Defining a transcendental number and countability

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  • #1
BWV
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Is there a term for transcendental numbers that cannot be specified by an operation with a finite amount of data?

for example pi or e have various finite definitions and one could generate other transcendental numbers with operations on these.

On the other hand if n= some randomly chosen number on the real number line, there is no real way to express or differentiate that number from some other arbitrarily close transcendental number

The transcendental numbers are uncountable, but is the set of transcendental numbers that can be defined by some finite operation countable?
 

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  • #2
FactChecker
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I wonder how you define "define". When you say that ##\pi## has a finite definition, I think that you are allowing a wide definition of "define". If that is true, just identifying a transfinite number that has no finite definition might define it. It hurts my head.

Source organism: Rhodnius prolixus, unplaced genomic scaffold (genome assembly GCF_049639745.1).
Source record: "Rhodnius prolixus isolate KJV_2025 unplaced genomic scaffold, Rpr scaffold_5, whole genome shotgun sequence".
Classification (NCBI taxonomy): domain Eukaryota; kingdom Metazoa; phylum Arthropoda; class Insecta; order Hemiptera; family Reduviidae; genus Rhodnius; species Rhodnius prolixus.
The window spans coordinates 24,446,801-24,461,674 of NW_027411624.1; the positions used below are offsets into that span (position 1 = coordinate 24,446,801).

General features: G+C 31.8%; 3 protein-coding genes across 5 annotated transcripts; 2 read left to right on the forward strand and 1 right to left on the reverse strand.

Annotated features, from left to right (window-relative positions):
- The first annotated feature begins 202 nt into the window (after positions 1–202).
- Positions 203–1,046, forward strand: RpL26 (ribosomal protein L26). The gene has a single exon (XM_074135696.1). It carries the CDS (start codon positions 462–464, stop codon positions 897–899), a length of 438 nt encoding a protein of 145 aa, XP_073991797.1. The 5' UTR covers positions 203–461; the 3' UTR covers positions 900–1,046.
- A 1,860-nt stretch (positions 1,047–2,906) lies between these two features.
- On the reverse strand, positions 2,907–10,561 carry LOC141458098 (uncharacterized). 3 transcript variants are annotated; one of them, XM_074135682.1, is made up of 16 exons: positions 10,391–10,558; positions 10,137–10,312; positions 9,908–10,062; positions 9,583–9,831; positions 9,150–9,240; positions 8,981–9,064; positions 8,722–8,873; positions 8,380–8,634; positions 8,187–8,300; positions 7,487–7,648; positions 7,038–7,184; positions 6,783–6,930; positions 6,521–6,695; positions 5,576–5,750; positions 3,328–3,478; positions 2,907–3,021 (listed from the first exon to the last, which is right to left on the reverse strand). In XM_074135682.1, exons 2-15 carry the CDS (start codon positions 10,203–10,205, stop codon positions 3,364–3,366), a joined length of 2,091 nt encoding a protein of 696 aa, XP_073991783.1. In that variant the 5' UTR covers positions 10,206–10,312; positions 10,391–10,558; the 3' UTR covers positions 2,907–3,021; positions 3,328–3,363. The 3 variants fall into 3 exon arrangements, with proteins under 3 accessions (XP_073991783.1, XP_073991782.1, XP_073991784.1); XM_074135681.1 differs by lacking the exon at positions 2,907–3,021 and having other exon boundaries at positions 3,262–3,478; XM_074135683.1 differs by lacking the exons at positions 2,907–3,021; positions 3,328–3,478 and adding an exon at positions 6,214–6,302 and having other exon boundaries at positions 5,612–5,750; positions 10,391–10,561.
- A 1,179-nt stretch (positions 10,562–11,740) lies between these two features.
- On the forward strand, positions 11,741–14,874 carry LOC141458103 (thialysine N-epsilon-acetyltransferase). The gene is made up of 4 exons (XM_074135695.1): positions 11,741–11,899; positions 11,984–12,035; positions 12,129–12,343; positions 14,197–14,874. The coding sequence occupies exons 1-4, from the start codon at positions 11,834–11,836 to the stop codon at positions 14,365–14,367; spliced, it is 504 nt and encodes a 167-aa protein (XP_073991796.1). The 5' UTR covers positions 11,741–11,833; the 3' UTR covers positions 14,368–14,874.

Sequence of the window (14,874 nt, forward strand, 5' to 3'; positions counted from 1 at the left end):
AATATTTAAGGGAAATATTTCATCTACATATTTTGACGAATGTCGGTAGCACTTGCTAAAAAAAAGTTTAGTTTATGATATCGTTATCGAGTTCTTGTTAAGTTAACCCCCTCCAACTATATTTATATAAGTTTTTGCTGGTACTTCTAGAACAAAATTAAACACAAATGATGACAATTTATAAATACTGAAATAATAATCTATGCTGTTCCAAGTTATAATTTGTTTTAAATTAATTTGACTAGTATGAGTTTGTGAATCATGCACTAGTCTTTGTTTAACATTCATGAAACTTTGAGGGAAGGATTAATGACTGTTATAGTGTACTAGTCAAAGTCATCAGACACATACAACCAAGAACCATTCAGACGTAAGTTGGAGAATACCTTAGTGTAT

• #3
BWV
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I wonder how you define "define". When you say that ##\pi## has a finite definition, I think that you are allowing a wide definition of "define". If that is true, just identifying a transfinite number that has no finite definition might define it. It hurts my head.
Yes, struggling with the terminology, by define I mean uniquely identify the number - with pi or e one could (mathematically, perhaps not physically) compute any finite sequence of digits within it and differentiate it from some other transcendental number arbitrarily close to it
 
  • #4
mathman
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##\pi## is the ratio of a circle's circumference to its diameter. Is that a definition?
 
  • #8
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So is if the number ‘take pi and replace decimal places 601-610 with my phone number’ is computable, you could generate an infinite amount of arbitrary real numbers with instructions like this - simply manipulating digits of another computable irrational number. But you could not create an uncountable set of these?
 
  • #9
jbriggs444
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So is if the number ‘take pi and replace decimal places 601-610 with my phone number’ is computable, you could generate an infinite amount of arbitrary real numbers with instructions like this - simply manipulating digits of another computable irrational number. But you could not create an uncountable set of these?
Correct. You could not. Every set of instructions that you could generate would amount to a finite string. And the set of finite strings [over a countable alphabet] is countable.
 
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